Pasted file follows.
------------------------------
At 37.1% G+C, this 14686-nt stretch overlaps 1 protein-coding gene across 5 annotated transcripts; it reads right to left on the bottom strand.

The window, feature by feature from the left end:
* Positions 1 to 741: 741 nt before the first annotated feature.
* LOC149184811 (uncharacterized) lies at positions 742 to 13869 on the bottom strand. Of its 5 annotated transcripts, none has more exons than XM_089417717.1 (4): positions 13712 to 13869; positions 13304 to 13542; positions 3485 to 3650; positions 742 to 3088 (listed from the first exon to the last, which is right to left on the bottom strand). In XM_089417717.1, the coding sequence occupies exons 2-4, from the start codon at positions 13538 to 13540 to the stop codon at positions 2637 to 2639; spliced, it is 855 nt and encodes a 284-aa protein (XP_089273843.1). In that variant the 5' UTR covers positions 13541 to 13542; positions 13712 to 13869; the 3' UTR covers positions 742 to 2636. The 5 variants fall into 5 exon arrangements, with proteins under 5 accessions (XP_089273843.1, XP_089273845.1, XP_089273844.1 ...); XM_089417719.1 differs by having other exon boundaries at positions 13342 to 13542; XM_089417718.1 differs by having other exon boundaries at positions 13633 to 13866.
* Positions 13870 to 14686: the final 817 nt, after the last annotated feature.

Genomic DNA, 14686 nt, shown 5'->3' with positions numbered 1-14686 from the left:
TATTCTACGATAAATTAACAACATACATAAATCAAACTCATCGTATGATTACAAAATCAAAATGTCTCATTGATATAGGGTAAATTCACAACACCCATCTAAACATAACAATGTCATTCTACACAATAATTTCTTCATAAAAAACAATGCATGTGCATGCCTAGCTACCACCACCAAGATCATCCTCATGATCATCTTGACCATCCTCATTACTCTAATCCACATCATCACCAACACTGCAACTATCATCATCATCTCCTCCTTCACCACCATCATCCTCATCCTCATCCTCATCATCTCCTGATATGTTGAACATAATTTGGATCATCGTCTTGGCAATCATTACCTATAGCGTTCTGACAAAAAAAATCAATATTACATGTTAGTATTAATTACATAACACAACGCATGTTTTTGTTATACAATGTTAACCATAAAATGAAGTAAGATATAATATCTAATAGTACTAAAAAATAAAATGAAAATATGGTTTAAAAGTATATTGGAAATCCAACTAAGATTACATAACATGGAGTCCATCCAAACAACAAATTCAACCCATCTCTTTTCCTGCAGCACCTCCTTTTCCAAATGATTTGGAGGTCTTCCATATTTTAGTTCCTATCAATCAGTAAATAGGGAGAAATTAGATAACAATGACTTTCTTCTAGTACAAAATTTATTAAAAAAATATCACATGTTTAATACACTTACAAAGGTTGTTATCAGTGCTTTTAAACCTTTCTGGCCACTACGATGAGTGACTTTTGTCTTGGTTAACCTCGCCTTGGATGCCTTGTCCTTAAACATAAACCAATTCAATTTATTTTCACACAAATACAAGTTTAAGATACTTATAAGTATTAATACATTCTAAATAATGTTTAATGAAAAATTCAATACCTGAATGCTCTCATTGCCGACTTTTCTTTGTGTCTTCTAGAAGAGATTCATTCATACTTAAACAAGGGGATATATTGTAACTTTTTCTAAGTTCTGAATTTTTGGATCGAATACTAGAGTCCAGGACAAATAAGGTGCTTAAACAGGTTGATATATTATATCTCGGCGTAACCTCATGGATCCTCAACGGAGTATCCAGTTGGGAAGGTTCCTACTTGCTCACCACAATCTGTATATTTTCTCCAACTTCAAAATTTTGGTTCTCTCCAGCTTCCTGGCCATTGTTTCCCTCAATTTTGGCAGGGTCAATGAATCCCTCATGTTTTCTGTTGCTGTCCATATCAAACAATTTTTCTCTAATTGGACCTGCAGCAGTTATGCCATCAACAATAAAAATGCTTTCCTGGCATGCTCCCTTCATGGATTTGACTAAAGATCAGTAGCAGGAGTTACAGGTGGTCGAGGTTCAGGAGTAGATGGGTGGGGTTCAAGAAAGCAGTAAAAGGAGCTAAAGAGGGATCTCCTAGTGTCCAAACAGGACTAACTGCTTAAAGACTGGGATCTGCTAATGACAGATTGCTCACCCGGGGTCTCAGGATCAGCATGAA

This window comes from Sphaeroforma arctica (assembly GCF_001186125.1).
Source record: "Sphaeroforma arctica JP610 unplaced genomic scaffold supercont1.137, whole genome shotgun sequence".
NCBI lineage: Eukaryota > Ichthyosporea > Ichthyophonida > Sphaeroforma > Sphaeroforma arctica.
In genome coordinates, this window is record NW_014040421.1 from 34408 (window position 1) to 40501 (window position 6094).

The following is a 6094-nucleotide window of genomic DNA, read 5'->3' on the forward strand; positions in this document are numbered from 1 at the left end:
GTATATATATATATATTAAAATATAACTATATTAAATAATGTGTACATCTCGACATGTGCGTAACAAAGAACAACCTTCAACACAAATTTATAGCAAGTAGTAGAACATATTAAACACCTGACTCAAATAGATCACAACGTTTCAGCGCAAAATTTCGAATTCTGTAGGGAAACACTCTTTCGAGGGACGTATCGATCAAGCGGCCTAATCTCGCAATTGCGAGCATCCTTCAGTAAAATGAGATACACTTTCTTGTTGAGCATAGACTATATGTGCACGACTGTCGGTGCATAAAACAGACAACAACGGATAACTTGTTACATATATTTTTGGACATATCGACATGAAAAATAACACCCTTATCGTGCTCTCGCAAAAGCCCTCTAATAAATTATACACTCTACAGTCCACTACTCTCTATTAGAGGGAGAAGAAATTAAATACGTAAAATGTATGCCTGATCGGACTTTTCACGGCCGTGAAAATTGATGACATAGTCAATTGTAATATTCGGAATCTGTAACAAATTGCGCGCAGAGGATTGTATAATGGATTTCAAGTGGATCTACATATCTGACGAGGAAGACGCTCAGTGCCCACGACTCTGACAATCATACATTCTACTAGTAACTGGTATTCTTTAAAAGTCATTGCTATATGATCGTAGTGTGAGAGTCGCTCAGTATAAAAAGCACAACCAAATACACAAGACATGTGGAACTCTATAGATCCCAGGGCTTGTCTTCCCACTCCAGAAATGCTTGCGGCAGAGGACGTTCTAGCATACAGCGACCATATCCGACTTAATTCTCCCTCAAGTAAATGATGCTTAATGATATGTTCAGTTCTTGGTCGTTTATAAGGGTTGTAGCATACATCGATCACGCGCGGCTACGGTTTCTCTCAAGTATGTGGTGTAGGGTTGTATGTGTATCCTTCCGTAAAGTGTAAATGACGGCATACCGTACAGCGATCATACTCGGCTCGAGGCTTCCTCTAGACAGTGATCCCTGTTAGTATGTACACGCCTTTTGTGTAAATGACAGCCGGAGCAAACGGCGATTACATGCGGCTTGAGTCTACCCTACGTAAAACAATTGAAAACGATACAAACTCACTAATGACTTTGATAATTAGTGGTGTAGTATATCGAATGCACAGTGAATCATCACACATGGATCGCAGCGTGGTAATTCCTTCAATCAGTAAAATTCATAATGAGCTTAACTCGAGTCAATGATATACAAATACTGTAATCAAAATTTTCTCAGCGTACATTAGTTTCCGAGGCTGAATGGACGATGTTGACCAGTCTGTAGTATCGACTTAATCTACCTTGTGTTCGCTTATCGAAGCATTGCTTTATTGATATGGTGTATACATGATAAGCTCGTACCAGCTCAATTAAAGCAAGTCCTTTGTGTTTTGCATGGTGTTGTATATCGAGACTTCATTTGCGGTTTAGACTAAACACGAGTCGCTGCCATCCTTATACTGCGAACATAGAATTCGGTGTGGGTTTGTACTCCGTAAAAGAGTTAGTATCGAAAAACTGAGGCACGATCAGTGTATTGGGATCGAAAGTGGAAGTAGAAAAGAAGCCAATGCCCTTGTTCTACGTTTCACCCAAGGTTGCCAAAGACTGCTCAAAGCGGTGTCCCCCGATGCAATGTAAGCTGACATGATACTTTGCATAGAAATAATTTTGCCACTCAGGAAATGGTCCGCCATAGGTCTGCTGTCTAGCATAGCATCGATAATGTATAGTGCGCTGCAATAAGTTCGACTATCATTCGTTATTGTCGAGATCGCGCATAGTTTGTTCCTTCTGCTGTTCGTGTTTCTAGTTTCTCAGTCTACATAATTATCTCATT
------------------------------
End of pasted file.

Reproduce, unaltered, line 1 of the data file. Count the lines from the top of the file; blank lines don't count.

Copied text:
At 37.1% G+C, this 14686-nt stretch overlaps 1 protein-coding gene across 5 annotated transcripts; it reads right to left on the bottom strand.